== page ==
Most US citizens want Congress to legalize banking for licensed marijuana retailers across the entire country.
WASHINGTON — A recent survey conducted by the American Bankers Association (ABA) found that a strong majority of US citizens support freeing federal banking regulations to work with licensed marijuana businesses without facing federal penalities.
Morning Consult, a business intelligence company, conducted the survey on the behalf of the American Bankers Association.
Findings note that the survey found that 9 in 10 Americans with a bank account (89%) say they are very satisfied or satisfied with their primary bank and 88% agree that they have many multiple options when selecting banking products and services like bank accounts, loans, investments, and credit cards.
The vast majority of respondents, about two-thirds, support the passage of the so-called SAFE Banking Act.
This bill would reform federal and state laws by prohibiting federal banking regulators from taking “punitive measures against depository institutions that provide banking services to legitimate cannabis-related businesses and ancillary businesses (e.g. electricians, plumbers, landlords, etc.) that serve them.”
Rep. Ed Perlmutter, D-Colo., one of the key proponents of the bill “establishes a safe harbor for any depository institution that chooses to provide banking services to a cannabis-related legitimate [business] which holds and maintains a license from a state or local government to engage in manufacturing, growing, or producing, as well as any business who handles, sells, transports, displays or distributes cannabis or cannabis products.”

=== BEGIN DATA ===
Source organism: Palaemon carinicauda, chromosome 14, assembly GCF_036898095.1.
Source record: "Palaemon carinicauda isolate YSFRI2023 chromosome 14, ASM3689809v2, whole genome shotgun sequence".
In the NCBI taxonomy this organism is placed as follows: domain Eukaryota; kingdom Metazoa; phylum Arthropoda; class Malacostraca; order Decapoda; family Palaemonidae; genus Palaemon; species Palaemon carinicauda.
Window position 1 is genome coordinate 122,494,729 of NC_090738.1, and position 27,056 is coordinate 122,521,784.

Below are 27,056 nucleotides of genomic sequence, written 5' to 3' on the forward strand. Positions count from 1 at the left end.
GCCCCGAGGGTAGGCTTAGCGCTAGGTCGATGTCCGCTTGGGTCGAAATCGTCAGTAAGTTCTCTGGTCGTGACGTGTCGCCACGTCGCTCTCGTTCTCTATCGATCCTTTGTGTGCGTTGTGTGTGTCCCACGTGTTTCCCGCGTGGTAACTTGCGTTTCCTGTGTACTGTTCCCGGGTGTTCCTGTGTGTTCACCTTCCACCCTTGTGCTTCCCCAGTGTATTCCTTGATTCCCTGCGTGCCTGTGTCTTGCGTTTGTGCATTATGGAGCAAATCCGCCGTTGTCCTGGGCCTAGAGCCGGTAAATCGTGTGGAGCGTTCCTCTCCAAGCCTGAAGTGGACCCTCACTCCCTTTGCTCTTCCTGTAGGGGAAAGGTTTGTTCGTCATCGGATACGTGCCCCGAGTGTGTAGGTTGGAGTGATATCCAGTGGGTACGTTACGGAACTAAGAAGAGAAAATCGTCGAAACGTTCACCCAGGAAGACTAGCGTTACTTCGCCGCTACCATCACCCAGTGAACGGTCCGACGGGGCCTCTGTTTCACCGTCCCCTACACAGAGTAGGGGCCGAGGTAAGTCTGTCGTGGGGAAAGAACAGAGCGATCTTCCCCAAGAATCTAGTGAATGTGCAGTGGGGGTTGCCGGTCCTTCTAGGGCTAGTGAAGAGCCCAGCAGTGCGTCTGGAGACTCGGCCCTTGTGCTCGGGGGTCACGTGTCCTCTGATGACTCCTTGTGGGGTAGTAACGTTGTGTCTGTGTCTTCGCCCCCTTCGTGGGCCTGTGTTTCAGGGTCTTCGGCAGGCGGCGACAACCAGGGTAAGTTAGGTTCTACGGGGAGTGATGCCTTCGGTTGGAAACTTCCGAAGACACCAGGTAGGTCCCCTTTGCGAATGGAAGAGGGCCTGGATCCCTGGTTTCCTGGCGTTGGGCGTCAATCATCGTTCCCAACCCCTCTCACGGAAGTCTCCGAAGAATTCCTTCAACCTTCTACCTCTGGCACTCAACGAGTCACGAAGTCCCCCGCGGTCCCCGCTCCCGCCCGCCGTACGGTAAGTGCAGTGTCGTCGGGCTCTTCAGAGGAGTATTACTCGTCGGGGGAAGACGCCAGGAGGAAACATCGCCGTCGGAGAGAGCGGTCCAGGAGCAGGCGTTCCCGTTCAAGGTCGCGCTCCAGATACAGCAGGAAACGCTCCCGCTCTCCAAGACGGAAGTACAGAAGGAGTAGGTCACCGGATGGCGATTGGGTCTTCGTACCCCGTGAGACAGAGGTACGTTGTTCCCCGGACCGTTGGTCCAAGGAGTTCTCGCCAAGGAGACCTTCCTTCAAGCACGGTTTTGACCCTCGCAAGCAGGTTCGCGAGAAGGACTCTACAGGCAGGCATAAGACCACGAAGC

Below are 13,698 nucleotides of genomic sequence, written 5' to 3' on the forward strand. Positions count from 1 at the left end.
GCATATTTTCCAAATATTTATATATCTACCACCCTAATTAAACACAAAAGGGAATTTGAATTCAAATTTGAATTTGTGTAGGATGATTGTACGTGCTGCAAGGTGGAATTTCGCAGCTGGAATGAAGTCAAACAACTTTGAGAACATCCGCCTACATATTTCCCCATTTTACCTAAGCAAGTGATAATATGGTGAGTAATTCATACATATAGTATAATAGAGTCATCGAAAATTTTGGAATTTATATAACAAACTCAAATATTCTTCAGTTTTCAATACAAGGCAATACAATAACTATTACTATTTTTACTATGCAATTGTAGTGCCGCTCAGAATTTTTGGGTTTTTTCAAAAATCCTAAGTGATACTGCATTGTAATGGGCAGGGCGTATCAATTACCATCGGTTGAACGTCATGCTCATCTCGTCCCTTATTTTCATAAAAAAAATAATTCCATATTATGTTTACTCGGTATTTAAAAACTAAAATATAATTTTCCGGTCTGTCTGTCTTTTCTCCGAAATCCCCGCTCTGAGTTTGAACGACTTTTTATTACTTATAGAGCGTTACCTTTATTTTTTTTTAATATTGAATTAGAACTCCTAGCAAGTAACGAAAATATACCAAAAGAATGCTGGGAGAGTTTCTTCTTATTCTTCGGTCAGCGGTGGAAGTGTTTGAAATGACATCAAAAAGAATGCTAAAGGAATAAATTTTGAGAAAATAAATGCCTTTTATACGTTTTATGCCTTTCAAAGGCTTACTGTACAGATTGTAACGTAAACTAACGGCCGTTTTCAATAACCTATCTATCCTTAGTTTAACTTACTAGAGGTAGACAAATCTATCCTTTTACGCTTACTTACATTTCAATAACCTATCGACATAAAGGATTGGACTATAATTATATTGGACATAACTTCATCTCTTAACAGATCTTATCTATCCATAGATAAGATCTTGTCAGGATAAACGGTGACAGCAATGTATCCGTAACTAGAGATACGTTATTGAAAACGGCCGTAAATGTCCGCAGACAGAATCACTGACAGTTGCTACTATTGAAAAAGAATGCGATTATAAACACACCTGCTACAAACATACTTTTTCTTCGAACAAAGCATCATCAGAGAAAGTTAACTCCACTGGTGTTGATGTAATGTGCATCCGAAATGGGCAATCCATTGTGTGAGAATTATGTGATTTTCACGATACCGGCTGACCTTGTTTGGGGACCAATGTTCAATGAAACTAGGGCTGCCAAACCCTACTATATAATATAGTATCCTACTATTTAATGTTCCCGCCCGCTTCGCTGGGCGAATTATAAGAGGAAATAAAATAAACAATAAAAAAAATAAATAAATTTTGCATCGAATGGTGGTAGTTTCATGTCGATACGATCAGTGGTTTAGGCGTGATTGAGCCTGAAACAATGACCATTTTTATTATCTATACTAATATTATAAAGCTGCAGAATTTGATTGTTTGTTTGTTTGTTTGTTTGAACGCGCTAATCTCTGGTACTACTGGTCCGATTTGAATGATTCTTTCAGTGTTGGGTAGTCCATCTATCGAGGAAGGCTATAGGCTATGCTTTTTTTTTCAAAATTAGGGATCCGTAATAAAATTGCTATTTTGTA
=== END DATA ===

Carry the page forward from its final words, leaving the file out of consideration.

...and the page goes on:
The survey interviews with exactly 2,210 adults from February 18 to 19, 2022, with a plus or negative percent margin of error.
“Consumers clearly agree that now is the time to resolve the ongoing conflict between state and federal law so banks can serve legal cannabis and cannabis-related businesses,” said Rob Nichols, the chief executive officer of the association. “Doing so will help banks meet the needs of their communities while enhancing public safety, increasing the efficiency of tax collections and improving the financial transparency of the cannabis industry.”
“Americans understand that no industry can operate safely, transparently, or effectively without access to banks or other financial institutions and it is self-evident that this industry, and those consumers that are served by it, remain severely hampered without this access,” said Paul Armentano, the deputy director of the National Organization for the Reform of Marijuana Laws.
“It is also clear that the status quo is actively hurting small businesses and creating unnecessary barriers to entry for entrepreneurs from those communities that have been disproportionately impacted by decades of cannabis prohibition,” adds Armentano in a statement in response to the ABA survey.